• Brush your child's teeth or have him brush at least twice a day.  If his gums bleed when brushing, be sure to wear gloves.  Rinse the toothbrush well then clean the sink with bleach.
  • Get your child a new toothbrush every two months.
  • Your child should have regular check-ups with his dentist.
Picture 4 - The Food Guide Pyramid.* Choose foods in each of these groups each day.
Image of the food guide pyramid

Nutrition

Children with HIV infection may not grow as fast as other children. They may be smaller and thinner than others their age. This may be due to lack of appetite, diarrhea or infections that make it hard to chew or swallow.

  • Make sure your child eats a variety of foods every day from the food groups in the Food Guide Pyramid: fruit, vegetables, bread, meat, and dairy (Picture 4).
  • If your child is not eating or is showing any signs of malnutrition, call his doctor. The doctor will ask a dietitian to talk with you and your child. The dietitian will ask about your child's favorite foods and make suggestions for foods he should eat.

Immunizations

Your child’s doctor will need to check your HIV-infected child for symptoms before giving any immunizations (vaccine shots).

  • The varicella vaccine (for chickenpox) and the measles vaccine should be given only to HIV infected children whose immune systems are strong enough. Your child’s doctor will decide if your child can receive the chickenpox and measles vaccines.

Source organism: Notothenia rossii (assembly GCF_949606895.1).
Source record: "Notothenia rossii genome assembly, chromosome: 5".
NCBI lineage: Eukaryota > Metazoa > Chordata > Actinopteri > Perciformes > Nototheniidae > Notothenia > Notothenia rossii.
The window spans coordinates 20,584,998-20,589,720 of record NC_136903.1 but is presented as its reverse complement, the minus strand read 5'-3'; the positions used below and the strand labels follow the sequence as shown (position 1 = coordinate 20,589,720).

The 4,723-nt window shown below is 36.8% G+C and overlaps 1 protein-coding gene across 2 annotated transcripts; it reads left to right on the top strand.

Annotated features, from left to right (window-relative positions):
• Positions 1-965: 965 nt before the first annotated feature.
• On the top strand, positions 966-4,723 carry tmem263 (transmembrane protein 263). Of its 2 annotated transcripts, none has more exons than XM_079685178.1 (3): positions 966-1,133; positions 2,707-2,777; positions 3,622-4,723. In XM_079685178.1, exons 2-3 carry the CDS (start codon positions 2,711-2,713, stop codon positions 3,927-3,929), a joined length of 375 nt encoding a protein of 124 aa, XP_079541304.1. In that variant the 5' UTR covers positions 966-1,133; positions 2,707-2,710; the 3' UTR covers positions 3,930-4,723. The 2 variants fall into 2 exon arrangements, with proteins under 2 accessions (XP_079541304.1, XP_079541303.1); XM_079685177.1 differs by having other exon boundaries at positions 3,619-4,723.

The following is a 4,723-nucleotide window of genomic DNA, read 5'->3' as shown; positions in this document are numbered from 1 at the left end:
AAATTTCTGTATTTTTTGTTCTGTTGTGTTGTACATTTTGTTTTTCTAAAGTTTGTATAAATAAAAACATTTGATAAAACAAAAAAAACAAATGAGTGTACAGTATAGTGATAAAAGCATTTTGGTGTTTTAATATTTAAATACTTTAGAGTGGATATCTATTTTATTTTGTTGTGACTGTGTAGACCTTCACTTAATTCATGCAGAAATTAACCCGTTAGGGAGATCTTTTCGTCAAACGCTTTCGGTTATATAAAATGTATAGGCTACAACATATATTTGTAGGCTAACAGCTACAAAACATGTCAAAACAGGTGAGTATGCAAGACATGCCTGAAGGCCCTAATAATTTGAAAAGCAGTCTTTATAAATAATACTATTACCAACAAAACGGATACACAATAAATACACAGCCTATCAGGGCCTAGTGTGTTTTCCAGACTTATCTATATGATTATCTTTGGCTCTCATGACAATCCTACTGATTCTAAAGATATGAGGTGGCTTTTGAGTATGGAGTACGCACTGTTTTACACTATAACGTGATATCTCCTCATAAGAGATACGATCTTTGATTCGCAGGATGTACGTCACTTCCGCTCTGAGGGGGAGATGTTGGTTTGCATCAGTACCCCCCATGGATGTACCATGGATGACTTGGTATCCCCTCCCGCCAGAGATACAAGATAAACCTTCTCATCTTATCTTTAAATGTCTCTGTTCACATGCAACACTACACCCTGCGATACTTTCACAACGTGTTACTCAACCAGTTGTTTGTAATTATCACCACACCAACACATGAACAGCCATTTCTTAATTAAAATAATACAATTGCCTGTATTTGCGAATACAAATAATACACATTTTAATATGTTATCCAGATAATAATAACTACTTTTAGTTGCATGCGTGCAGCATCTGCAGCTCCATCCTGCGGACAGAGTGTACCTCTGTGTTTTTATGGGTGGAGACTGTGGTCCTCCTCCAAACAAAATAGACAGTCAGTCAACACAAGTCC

• All other immunizations, including killed or injectable polio vaccine, should be given.

Support Groups

Having an HIV- infected child can stir many different feelings inside you. Sometimes this is very confusing and worrisome. Many parents find talking with other parents about common experiences and sharing ideas helps to make them feel better. There are support groups for families of HIV- infected persons. Ask your nurse or social worker about the support groups in your area.

For More Information

If you would like more information about caring for your HIV- infected child, you may call the CDC National AIDS Hotline at 1-800-342-2437. They are open 24 hours a day. If you have any questions, please call the Nationwide Children's Hospital HIV Program at (614) 722-6060.

*Developed as a cooperative effort by the U.S. Dept. of Agriculture, The American Dietetic Association, and the Food Market Institute.

HIV Infection/AIDS (PDF)

HH-I-116 11/89, Revised 11/07 Copyright 1989-2007, Nationwide Children’s Hospital